Ramadan traditions around the world

May 29, 2018
However, besides the fasting, prayers and iftar meals, Muslims around the world also tend to celebrate during this time

There's a good chance you're aware of the holy month of Ramadan and what it entails. However, besides the fasting, prayers, and iftar meals, Muslims around the world also tend to celebrate during this time. We take a look at some unique Ramadan traditions around the world.

United Arab Emirates

Let's start with the home of Musafir.com: UAE. About two weeks before Ramadan, Emiratis celebrate Haq Laila - a form of trick-or-treating - wherein children go around the neighborhood collecting sweets and nuts in tote bags called Kharyta.


Like the UAE, in Kuwait, a doorbell ringing two weeks into the holy month summons the beginning of Gerakan, a three-day celebration that sees children knocking on the doors of neighbors’ homes and singing in exchange for sweets and chocolate.


In Java, Indonesia, Muslims partake in a purifying ritual - observed before Ramadan - called Padusan wherein they plunge themselves into springs. The bathing ritual is said to purify the body and soul before embarking on fasting. Legend has it that previously it was local elders and religious leaders who picked and assign sacred springs for Padusan. Today, many just go to nearby lakes and swimming pools.


In the archipelago known as the Maldives, Ramadan is locally called Roadha Mas. Here, the post-iftar celebration stands out. After iftar, poets are asked to recite Raivaru; Ramadan-related poetry.


In Lebanon, cannons are fired daily during the month of Ramadan to signal the end of the day’s fast. This tradition, known as Midfa Al Iftar, is said to have begun in Egypt over 200 years ago when the country was governed by Ottoman ruler Khosh Qadam. Although we've singled out Lebanon, this tradition is observed by many countries across the Middle East.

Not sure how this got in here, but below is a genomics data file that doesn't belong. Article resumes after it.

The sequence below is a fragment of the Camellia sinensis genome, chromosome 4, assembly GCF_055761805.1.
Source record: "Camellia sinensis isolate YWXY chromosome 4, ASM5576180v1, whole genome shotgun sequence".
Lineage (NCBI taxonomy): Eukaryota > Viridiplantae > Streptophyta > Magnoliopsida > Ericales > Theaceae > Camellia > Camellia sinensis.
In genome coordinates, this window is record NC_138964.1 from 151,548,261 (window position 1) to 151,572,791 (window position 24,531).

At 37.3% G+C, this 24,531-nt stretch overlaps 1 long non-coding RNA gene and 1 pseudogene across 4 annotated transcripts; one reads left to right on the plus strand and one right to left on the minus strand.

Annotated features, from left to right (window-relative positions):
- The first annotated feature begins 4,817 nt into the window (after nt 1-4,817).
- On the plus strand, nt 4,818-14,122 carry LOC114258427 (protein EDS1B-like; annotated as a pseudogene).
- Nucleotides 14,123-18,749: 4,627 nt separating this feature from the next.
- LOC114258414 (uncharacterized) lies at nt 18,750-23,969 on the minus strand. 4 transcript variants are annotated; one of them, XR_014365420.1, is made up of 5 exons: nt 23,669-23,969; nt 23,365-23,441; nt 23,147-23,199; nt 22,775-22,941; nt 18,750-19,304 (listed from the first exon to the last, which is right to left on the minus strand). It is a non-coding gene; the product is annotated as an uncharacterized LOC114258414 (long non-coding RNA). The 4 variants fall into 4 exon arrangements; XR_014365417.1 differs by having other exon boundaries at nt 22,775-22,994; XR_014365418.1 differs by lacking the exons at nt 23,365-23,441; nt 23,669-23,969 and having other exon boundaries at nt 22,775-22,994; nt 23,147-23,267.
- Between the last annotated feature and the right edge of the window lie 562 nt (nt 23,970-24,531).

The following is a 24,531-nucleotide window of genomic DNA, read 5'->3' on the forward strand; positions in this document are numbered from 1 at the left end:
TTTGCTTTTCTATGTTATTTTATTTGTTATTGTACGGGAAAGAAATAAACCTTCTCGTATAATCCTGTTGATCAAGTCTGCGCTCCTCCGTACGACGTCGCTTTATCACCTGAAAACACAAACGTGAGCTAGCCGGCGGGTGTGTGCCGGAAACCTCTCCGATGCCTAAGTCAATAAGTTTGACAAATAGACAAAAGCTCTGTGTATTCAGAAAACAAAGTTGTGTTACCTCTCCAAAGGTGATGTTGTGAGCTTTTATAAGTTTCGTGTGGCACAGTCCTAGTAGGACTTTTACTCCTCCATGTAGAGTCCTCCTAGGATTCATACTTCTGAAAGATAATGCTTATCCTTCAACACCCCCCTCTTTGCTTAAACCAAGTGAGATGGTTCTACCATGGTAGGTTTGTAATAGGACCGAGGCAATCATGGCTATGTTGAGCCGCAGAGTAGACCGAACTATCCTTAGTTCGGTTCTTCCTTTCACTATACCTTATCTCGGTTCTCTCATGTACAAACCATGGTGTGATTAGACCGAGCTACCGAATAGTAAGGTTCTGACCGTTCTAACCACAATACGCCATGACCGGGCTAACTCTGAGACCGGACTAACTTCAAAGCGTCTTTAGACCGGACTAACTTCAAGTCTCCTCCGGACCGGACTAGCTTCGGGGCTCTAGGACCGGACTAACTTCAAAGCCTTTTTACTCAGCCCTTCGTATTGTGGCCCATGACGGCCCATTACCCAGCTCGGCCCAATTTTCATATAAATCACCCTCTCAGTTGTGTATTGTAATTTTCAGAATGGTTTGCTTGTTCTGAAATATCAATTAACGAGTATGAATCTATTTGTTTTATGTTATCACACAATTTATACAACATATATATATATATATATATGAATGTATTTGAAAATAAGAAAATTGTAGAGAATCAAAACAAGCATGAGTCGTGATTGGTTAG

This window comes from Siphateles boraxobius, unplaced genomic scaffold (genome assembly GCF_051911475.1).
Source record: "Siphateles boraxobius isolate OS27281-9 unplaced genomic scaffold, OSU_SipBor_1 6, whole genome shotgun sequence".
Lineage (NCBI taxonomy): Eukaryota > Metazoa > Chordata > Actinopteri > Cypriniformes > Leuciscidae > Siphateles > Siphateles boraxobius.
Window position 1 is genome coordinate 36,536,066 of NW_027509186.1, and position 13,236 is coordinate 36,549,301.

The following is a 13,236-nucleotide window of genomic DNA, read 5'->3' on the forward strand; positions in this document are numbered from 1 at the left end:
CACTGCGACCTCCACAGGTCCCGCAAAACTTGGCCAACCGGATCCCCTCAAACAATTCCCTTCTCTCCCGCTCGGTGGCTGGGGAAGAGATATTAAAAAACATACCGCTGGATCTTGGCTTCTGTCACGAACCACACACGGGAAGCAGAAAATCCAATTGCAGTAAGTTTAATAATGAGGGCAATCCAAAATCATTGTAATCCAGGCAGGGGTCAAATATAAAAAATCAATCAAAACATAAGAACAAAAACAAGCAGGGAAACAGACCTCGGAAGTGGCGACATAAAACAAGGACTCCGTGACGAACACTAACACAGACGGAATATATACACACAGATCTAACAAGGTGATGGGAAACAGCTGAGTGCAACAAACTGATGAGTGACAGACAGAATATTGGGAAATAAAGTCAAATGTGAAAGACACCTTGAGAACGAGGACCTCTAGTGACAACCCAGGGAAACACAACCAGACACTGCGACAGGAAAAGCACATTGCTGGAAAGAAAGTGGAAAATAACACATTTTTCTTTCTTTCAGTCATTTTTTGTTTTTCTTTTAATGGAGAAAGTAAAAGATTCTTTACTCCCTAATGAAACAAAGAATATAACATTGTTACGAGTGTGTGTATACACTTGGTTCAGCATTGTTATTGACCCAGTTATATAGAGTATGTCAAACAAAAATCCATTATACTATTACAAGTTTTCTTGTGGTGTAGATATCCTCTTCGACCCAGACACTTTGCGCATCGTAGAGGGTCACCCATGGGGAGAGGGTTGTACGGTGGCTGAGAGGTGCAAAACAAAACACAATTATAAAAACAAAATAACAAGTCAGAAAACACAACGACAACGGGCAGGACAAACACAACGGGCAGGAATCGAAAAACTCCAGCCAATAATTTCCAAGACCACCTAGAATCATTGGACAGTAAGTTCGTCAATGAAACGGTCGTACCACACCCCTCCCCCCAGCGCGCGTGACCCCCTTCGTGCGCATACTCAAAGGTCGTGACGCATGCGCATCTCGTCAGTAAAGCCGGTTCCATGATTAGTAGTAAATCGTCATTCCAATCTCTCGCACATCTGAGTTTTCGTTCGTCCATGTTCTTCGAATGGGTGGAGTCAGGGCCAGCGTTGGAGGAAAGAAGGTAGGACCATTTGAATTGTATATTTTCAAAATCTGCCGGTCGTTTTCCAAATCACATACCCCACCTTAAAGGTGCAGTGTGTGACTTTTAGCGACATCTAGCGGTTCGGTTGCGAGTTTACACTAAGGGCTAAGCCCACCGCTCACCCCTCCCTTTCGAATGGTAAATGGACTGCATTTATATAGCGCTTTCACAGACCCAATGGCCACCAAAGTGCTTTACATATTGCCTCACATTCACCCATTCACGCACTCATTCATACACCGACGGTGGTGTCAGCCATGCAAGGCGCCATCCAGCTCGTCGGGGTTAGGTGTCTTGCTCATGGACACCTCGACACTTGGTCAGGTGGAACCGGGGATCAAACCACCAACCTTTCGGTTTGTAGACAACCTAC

For centuries, the members of the Roma Muslim community, which dates back to the Ottoman empire, have been announcing the start and end of fasting with traditional songs. Every day for the month of Ramadan, these people will march up and down the streets playing a lodra, a homemade double-ended cylinder drum covered in sheep or goatskin. Muslim families will often invite them inside their homes to play traditional ballads to celebrate the start of iftar.


During Ramadan, a town crier - known as nafar - roams the neighborhoods of Morocco in the traditional attire of a gondola, slippers, and a hat. Elected by the townspeople, the nafar walks down the streets blowing a horn to wake people up for suhoor.


Similar to Morocco's nafar tradition, in Turkey, more than 2000 drummers don conventional Ottoman costumes and go around the streets of Turkey with their davul with the intention of waking up people in time for suhoor.


In line with Morocco and Turkey, during Ramadan, the seheriwalas of Delhi, India, walk the streets of the city in the wee hours of the morning, chanting out the name of Allah and the Prophet, to serve as a wake-up call to Muslims for suhoor. The centuries-old practice is still carried out in parts of Old Delhi, particularly in those neighborhoods with a higher Muslim population.


In Egypt, Muslims welcome Ramadan with colorful fanous – intricate lanterns that symbolize unity and joy throughout the holy month. Although the tradition has more to do with culture than religion, it has come to be strongly associated with the holy month of Ramadan, taking on a spiritual significance.